The push for Jiu-Jitsu to be a core element police reform is gathering even more steam as a new bill has just been proposed in Michigan that would require all officers to achieve the rank of blue belt in BJJ. According to Fox 47 news, the bill is one of eleven that have been proposed in the state and is currently making it’s way through the legislative process. While the Michigan proposal is not quite as in-depth as Rener Gracie’s proposal for national police reform, it’s certainly a step in the right direction and if all officers were blue belts in BJJ then they would have taken hundreds of hours of physical training in the art.
Even if this bill is unsuccessful and the state decided to go in one of the ten other directions that they have available, this is still a huge moment for those who advocate for Jiu-Jitsu to be part of police training. This comes not long after Gracie Survival Tactics became the first BJJ curriculum to be approved for use by the police in the state of California, which was yet another big win for this movement. Around the same time, Marietta police department in Georgia conducted a long-term study to examine what effect training in BJJ had on policing and found that it provided a measurable improvement to the outcomes for both officers and suspects alike.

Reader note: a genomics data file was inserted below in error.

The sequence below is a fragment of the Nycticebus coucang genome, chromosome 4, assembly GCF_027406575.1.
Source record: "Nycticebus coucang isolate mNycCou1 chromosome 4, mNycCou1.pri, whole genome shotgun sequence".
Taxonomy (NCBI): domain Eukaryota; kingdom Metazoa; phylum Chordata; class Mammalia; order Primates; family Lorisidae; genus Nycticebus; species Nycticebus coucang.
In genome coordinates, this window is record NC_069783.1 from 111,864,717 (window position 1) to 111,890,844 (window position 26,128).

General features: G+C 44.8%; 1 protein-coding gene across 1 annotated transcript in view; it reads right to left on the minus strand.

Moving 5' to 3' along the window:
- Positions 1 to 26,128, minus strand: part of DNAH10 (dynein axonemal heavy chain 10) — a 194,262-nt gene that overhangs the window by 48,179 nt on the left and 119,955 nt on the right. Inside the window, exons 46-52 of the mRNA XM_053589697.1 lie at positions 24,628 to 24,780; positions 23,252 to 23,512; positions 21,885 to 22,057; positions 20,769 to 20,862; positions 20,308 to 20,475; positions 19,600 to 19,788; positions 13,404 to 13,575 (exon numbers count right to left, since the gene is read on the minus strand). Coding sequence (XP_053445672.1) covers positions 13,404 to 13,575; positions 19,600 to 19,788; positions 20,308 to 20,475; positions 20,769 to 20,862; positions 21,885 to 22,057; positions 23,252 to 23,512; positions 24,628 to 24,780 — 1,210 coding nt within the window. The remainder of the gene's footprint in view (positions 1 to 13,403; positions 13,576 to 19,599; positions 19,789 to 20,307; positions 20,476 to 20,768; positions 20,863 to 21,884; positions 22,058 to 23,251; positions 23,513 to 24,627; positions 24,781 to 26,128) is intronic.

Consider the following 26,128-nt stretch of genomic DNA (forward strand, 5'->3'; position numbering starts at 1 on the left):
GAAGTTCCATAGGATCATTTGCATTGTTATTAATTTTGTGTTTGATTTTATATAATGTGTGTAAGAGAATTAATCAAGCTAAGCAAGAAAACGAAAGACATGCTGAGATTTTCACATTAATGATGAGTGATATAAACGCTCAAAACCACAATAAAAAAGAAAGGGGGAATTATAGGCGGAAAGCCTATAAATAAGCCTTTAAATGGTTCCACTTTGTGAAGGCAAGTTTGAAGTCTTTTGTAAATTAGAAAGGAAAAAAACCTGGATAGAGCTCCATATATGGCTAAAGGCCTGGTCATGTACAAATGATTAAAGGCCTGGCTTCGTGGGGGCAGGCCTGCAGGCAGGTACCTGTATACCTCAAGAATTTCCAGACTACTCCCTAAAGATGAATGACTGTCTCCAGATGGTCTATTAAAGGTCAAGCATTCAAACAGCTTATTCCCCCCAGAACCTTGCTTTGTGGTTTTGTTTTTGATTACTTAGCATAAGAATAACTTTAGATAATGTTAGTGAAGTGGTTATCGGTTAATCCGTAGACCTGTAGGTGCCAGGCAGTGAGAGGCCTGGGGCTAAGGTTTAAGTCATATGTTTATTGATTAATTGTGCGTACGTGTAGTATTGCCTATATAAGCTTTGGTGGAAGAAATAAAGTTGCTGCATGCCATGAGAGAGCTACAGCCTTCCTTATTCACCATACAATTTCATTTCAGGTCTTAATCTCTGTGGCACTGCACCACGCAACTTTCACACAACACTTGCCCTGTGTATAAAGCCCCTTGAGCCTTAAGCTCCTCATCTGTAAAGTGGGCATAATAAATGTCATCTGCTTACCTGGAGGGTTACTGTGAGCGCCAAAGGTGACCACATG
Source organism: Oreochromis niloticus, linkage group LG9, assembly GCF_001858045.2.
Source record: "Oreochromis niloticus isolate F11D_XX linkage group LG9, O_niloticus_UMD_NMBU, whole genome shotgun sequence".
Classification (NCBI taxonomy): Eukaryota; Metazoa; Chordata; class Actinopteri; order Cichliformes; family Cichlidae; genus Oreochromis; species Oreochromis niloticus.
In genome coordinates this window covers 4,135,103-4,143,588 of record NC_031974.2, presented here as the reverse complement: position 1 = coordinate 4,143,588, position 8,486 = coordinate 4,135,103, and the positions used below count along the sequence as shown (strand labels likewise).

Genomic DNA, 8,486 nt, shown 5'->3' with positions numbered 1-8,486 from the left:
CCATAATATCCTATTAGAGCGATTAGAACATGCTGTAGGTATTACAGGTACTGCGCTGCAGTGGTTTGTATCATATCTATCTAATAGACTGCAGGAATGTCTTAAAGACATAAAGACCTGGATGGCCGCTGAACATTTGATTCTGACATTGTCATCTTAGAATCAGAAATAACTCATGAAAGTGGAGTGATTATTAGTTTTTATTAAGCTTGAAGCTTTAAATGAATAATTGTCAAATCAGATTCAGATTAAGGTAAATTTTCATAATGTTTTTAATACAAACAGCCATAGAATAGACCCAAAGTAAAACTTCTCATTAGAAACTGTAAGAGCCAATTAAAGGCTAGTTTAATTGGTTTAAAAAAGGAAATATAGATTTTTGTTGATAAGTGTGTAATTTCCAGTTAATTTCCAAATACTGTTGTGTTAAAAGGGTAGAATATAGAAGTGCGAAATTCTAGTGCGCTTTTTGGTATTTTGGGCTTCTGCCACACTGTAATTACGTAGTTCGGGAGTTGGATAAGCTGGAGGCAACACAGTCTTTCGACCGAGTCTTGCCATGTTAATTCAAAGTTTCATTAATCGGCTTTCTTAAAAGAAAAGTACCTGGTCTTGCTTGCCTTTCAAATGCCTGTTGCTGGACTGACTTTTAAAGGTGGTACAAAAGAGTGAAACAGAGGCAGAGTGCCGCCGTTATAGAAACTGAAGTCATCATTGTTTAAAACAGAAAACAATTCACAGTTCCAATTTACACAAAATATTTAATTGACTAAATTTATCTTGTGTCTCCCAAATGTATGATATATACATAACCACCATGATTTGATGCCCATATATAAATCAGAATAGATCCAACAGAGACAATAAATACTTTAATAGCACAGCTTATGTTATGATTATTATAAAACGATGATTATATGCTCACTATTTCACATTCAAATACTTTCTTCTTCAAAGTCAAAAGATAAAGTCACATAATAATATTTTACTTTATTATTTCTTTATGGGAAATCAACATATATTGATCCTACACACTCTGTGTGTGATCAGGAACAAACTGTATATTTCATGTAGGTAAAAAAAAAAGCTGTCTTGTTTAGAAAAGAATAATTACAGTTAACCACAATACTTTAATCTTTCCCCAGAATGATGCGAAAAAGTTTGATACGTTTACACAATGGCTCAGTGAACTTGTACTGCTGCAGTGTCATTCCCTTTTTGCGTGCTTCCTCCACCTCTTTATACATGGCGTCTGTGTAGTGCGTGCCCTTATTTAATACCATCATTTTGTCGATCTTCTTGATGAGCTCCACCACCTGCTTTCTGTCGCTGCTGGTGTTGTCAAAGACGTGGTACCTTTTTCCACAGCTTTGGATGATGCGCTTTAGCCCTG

With how much support the idea is getting in several different states across America, it seems like just a matter of time before one of them takes the plunge and starts requiring BJJ training for officers. Once that happens, the hope is that it will create a domino effect and similar policies will be put in place everywhere else.
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